The identity and diversity of differing traditions within Judaism

Orthodox Judasim

The term ‘orthodoxy’ refers to the belief within Judaism that the Jewish people escaped slavery in Egypt, received the Torah from God at Mount Sinai, and that the Torah is something that all Jews are obliged to live by.

‘Orthodox’ can be used to describe people on any part of the scale of Judaism – from those who are fully observant to the Torah, to those who do not follow it closely. Overall, it refers to someone who accepts that the teachings and practices within Judaism are important.

For an Orthodox Jew, one of the most important things is the continuation of ancient Jewish traditions in an increasingly secular world.

Interior of the Great Synagogue (Budapest, Hungary)

Reform Judaism

A movement to reform Judaism began in Germany in 1819. It emerged independently in Britain in 1842 with the establishment of the West London Synagogue. Reform Judaism is now a major Jewish denomination, followers believe Jewish traditions should be modernised and made compatible with the surrounding culture.

There are some differences between Orthodox and Reform Judaism. Below is a summary of some of the main issues relating to prayer and worship:

  • In Reform Judaism prayers are shorter than those read in an Orthodox synagogue, and some are read in English rather than in Hebrew alone.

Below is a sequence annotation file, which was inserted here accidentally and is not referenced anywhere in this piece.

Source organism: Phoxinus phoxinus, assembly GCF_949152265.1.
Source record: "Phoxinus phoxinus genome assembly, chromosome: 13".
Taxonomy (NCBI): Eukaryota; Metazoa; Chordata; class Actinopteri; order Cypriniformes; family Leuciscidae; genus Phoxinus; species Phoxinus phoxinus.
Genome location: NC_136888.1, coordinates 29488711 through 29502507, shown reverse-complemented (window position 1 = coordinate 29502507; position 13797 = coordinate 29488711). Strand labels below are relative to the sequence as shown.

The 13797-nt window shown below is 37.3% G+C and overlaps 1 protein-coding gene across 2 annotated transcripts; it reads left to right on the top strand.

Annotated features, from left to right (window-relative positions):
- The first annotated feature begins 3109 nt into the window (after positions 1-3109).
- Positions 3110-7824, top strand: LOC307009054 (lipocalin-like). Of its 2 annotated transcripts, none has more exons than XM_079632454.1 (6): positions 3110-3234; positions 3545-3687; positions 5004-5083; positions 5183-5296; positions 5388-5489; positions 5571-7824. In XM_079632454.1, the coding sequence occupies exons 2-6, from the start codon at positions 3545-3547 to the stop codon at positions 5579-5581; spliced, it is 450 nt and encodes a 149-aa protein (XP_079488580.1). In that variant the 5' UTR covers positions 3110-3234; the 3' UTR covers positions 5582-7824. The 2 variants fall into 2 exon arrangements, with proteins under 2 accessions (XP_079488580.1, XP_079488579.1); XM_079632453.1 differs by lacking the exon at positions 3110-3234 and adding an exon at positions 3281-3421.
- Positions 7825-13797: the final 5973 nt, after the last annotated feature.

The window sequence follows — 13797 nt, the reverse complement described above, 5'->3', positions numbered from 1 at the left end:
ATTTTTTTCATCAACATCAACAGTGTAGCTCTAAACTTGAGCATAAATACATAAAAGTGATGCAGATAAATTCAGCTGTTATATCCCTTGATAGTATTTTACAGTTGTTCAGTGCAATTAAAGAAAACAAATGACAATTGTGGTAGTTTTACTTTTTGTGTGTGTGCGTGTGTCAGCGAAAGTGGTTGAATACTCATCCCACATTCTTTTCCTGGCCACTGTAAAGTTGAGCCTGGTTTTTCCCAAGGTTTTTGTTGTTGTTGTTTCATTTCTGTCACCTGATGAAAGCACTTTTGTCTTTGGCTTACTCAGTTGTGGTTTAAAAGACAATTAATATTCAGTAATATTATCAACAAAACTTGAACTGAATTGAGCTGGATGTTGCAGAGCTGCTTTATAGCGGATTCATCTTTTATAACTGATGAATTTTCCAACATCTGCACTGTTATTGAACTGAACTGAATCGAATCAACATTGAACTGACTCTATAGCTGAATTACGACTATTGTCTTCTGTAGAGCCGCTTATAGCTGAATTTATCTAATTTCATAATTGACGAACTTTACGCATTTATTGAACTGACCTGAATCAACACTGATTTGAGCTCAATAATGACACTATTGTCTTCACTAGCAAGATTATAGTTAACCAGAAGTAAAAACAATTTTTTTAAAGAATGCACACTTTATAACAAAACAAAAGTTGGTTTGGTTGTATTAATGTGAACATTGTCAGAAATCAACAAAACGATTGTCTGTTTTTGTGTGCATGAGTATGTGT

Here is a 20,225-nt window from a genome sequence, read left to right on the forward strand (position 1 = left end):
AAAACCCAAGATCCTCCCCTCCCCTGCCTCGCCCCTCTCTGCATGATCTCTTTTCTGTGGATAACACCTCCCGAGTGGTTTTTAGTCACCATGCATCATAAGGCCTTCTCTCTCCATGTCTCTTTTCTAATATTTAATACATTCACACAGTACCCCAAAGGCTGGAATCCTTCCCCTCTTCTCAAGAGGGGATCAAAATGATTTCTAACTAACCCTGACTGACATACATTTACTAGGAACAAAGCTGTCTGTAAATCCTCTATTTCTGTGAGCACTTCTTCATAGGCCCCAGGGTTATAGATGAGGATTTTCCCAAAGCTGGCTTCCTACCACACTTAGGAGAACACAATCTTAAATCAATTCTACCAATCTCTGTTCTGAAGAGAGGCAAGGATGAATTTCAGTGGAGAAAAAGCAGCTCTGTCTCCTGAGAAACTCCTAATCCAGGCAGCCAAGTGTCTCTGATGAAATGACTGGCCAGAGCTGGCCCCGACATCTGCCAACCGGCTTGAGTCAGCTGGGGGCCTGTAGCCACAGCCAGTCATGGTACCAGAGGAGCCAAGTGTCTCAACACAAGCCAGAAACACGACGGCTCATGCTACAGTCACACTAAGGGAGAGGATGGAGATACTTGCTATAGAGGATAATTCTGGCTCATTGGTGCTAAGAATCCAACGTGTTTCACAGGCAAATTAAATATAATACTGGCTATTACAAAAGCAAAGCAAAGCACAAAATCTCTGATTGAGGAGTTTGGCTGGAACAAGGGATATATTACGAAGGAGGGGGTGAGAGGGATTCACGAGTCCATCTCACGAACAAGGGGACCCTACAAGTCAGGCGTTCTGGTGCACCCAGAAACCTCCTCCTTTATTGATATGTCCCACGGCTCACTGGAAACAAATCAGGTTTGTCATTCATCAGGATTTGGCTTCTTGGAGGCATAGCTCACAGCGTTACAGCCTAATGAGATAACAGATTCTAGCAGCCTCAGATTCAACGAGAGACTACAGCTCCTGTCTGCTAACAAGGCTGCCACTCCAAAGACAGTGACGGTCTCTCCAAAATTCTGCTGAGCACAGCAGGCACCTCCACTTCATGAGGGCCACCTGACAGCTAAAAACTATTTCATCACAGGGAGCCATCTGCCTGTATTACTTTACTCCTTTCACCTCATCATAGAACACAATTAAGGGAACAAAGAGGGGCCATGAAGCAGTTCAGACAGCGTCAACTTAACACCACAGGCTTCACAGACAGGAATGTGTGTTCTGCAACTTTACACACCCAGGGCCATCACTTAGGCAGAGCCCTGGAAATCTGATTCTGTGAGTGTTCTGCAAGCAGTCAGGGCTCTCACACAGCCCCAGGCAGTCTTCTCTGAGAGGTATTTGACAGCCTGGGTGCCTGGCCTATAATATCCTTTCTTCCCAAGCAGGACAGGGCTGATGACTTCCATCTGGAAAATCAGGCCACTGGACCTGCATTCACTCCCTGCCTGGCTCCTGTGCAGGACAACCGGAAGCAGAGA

• In Reform Judaism men and women sit together in the synagogue, they sit separately in Orthodox synagogues.
  • Some Reform synagogues have women as rabbis, this would not be the case in Orthodox synagogues.

There are also differences in terms of Shabbat. In summary:

  • In Reform Judaism Shabbat may begin at any time on Friday evening. In Orthodox Judaism, Shabbat will begin at sunset on Friday evening.
  • Shabbat is a day of rest from work. In Reform Judaism 'work’ refers narrowly to the work involved with one's occupation, or any work for profit. In Orthodox Judaism, many focus only on the study of the Torah and will not do any kind of work on Shabbat.
  • In Reform Judaism many drive on Shabbat and use electronic devices. In Orthodox Judaism, it is generally the case that one will not drive, unless it is to reach Orthodox synagogues for services.